By Tina Traster
August 6, 2009 -- On a summer's night, a boy calls to a girl. "Juleeaa . . . Where are you, Juleeaa?"
She drops her jump-rope and scampers to the edge of the balcony. (Well, a deck actually.)
"Here I am. You know what? I went swimming today."
Ah, budding neighborly love . . . How sweet it is. Or was.
We are now at war with our neighbors over a back-yard fill project they started last summer. Their intention was to raise the grade of their yard so it would slope gently, rather than drop precipitously into the woods.
Last July, as I sat at my desk in my home office -- which has windows facing our connected back-yard woodland -- I watched dump trucks drop a mountain of concrete slabs and rocks. At first, it was only the thundering sounds of repeated thuds that jarred me. But day after day for weeks, the trucks kept excreting more fill.
By late August, a pile of rubble 40 feet tall sat aside my property line. It was an eyesore. It hovered over our land, casting a shadow. It was certainly a run-off problem waiting to happen. I was distraught. I wanted to know how in the world this much fill could reasonably be leveled off.
Our formerly congenial neighbor brushed off repeated inquiries. Apparently, he did not believe we were owed an explanation. He said he had everything under control but wouldn't elaborate. When we pushed him, he got testy.
It was starting to dawn on me he had gotten in over his head. Maybe an overzealous excavator who was building an Olympic-size swimming pool needed to unload a heap of concrete and found a willing taker. Whatever was going on, I doubted the town had given my neighbor a permit for a project that was turning into a science-fiction horror movie.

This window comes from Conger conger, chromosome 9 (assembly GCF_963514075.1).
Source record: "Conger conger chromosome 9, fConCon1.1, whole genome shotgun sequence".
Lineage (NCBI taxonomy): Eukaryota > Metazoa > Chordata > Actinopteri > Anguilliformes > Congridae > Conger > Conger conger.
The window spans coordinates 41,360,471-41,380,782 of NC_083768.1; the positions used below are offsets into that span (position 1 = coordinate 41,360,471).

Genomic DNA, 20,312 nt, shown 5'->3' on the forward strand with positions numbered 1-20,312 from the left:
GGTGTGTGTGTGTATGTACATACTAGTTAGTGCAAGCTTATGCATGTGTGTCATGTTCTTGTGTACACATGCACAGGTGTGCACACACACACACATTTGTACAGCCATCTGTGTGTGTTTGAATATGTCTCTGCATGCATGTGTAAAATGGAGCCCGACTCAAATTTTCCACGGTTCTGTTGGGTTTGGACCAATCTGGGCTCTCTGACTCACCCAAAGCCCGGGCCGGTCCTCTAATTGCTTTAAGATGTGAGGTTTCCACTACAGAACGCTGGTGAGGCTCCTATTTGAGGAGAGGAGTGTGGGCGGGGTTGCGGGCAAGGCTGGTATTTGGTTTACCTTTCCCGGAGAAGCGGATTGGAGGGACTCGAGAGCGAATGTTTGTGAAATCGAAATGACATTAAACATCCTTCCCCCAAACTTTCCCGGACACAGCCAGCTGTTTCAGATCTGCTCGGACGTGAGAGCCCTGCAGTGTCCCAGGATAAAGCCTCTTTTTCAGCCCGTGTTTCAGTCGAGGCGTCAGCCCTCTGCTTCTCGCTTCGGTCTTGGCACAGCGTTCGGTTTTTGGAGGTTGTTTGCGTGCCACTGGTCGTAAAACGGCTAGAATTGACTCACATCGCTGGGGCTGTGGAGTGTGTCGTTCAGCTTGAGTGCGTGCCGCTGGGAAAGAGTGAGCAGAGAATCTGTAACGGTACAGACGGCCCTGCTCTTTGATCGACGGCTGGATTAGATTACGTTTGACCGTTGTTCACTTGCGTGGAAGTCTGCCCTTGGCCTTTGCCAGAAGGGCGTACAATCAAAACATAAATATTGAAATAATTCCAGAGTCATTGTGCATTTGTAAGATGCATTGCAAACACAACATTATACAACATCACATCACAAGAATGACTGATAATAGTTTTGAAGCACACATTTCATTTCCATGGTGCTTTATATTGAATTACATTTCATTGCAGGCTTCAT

"I'm calling the town," I told my husband.
"That will start a war," he warned.
Our neighbors are a young couple with two small boys. We had decent neighborly relations since we moved into our respective old farmhouses four years ago. At the narrowest point, our houses stand less than 20 feet apart. The men have shared power tools. Our daughter Julia likes to wander over and play in the sandbox.
With our territorial feud escalating, we were becoming the Montagues and the Capulets. What would become of the children's tender affection for one another? Would the bad blood lead to unwanted consequences?
I struggled with this epic decision. To tell or not to tell, that was the question.
Alas, anger overtook me. I was worried about my property. I started with a phone call to the town environmental department, where a turtle-speed bureaucrat frustrated me with his inaction. Many calls and messages later, he told me he was handing over my complaint to the code enforcement officer.
I explained to the officer that I suspected my neighbor had brought in too much fill and that town officials thus far had been apathetic. He visited the site. I was right. He said the town would crack down and make sure my neighbor graded his mountain.
It was late autumn, and we were nearing the first frost. By December, the jagged concrete pile lay hidden under the snow. We did not see our neighbors for the next six months because only our back yards share common space.
By spring, there was no neighborly thaw. No one waved or called across the yard to say how lovely the forsythia were blooming. And when Julia ran to the edge of the deck to call to her friend, I whispered, "Come back here, we're not talking to them."
As the words left my mouth, I felt crushed. It was too difficult to explain to my 6-year-old how adults get angry over their property rights and hold grudges. In first grade, such territorial battles are quickly dissipated after the teacher calls a time out and asks each child to apologize and forgive one another.
The tower of fill was groomed into a pregnant hill by summer. It will turn green when the grass seed takes. I imagine at some point it will seem as if the land always looked that way.
One day recently, Julia was on the deck painting. I heard a high-pitched "Juleeaa, Juleeaa" from a window next door. She looked up at me with hungry eyes for permission to run to the edge of the deck. I nodded.
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